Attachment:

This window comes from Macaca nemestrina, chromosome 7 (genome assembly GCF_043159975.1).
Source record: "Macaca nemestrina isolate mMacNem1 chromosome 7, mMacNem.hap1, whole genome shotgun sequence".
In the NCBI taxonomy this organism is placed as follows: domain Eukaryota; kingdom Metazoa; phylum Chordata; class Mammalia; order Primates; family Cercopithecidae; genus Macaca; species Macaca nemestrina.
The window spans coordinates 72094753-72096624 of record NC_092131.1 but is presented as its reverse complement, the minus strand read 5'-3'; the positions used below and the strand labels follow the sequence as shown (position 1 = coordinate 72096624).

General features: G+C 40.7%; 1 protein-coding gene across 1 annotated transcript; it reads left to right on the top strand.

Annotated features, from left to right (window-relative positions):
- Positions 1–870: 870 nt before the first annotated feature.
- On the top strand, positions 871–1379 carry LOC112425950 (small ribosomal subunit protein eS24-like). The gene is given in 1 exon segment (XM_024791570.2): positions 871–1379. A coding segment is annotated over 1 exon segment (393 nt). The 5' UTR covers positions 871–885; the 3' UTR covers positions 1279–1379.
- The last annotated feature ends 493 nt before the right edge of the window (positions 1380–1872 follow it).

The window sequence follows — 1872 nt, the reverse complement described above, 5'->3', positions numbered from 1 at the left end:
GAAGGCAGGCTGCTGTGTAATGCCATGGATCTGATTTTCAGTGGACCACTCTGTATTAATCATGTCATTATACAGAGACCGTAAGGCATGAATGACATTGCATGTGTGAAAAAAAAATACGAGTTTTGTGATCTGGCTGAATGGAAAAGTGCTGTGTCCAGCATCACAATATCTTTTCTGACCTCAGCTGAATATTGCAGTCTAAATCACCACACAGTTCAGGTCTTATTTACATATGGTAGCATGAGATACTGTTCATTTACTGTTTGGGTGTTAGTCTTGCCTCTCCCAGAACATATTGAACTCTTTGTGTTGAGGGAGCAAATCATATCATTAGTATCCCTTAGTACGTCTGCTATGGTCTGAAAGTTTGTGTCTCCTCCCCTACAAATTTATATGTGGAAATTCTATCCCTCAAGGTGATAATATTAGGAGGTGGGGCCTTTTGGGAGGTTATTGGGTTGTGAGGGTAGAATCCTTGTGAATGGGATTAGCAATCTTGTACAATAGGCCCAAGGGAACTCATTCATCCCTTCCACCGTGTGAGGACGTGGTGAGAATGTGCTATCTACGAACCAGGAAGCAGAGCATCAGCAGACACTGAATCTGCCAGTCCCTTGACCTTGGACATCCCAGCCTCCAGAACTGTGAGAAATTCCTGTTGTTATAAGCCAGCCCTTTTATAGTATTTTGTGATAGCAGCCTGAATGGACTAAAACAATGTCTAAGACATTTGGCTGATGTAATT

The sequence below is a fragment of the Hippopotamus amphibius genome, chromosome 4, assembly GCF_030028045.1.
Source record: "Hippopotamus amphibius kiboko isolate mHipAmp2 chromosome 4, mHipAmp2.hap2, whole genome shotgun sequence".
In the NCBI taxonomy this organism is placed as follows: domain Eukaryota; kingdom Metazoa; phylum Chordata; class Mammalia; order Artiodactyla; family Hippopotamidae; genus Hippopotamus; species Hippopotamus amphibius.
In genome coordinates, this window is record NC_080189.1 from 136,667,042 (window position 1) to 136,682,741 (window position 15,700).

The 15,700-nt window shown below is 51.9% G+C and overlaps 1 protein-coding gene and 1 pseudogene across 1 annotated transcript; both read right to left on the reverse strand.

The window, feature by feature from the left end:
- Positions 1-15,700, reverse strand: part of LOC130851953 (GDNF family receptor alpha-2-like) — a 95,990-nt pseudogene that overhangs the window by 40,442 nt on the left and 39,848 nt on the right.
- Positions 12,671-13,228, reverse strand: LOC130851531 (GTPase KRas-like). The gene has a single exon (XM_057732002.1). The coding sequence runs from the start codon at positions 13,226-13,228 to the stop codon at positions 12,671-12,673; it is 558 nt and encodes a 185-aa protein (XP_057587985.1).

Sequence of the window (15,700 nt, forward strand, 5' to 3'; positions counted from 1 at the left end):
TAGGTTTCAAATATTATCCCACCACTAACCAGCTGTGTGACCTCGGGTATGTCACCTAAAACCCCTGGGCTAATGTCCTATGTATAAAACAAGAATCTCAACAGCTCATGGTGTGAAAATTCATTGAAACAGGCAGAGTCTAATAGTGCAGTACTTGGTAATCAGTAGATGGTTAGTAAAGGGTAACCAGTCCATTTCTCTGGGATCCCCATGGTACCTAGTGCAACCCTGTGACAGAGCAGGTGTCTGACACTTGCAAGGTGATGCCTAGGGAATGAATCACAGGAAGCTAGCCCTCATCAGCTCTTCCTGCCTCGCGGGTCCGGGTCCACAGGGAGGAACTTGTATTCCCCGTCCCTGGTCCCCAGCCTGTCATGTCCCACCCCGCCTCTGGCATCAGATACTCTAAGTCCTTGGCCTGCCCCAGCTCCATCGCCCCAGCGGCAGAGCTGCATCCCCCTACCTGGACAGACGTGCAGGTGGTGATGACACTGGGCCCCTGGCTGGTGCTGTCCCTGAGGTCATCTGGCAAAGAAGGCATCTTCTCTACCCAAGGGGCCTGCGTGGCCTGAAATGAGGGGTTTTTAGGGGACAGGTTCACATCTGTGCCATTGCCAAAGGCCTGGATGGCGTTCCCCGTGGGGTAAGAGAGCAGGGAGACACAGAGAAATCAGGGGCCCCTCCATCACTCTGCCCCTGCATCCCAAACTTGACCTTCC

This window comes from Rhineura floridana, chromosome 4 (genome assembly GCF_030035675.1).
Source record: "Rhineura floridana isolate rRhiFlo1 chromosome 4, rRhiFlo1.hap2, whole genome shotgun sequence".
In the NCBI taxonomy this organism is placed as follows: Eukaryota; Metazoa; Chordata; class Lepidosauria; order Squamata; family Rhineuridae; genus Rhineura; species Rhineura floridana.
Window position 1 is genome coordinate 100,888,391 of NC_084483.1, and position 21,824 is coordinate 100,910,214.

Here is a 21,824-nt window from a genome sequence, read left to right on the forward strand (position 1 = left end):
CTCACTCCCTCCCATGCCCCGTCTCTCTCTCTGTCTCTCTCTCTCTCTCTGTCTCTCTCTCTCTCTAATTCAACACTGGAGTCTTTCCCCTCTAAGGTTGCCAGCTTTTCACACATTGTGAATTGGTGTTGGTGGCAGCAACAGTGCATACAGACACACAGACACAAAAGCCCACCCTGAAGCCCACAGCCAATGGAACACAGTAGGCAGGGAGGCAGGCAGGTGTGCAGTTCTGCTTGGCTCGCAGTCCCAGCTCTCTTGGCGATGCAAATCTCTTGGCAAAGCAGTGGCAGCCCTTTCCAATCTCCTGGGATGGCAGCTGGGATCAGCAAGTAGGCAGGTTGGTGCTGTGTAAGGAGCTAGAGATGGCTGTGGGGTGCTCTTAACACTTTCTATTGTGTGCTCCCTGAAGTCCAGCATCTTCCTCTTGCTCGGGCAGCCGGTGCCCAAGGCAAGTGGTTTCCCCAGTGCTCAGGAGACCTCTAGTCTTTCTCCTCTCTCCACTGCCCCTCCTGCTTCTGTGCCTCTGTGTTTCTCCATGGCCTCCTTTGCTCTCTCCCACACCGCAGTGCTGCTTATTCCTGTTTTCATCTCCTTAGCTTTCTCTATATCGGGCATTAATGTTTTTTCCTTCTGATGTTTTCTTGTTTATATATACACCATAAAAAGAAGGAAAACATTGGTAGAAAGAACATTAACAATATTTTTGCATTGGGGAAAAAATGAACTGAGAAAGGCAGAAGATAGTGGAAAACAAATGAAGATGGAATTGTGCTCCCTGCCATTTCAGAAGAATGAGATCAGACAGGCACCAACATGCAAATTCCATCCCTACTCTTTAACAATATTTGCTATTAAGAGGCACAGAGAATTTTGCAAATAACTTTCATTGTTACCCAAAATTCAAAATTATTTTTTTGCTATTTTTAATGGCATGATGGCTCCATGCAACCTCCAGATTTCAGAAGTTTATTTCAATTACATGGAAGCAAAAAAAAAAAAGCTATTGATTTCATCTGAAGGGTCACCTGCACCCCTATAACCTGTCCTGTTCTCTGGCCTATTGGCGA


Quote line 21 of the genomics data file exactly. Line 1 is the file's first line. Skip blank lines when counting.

TAGGTTTCAAATATTATCCCACCACTAACCAGCTGTGTGACCTCGGGTATGTCACCTAAAACCCCTGGGCTAATGTCCTATGTATAAAACAAGAATCTCAACAGCTCATGGTGTGAAAATTCATTGAAACAGGCAGAGTCTAATAGTGCAGTACTTGGTAATCAGTAGATGGTTAGTAAAGGGTAACCAGTCCATTTCTCTGGGATCCCCATGGTACCTAGTGCAACCCTGTGACAGAGCAGGTGTCTGACACTTGCAAGGTGATGCCTAGGGAATGAATCACAGGAAGCTAGCCCTCATCAGCTCTTCCTGCCTCGCGGGTCCGGGTCCACAGGGAGGAACTTGTATTCCCCGTCCCTGGTCCCCAGCCTGTCATGTCCCACCCCGCCTCTGGCATCAGATACTCTAAGTCCTTGGCCTGCCCCAGCTCCATCGCCCCAGCGGCAGAGCTGCATCCCCCTACCTGGACAGACGTGCAGGTGGTGATGACACTGGGCCCCTGGCTGGTGCTGTCCCTGAGGTCATCTGGCAAAGAAGGCATCTTCTCTACCCAAGGGGCCTGCGTGGCCTGAAATGAGGGGTTTTTAGGGGACAGGTTCACATCTGTGCCATTGCCAAAGGCCTGGATGGCGTTCCCCGTGGGGTAAGAGAGCAGGGAGACACAGAGAAATCAGGGGCCCCTCCATCACTCTGCCCCTGCATCCCAAACTTGACCTTCC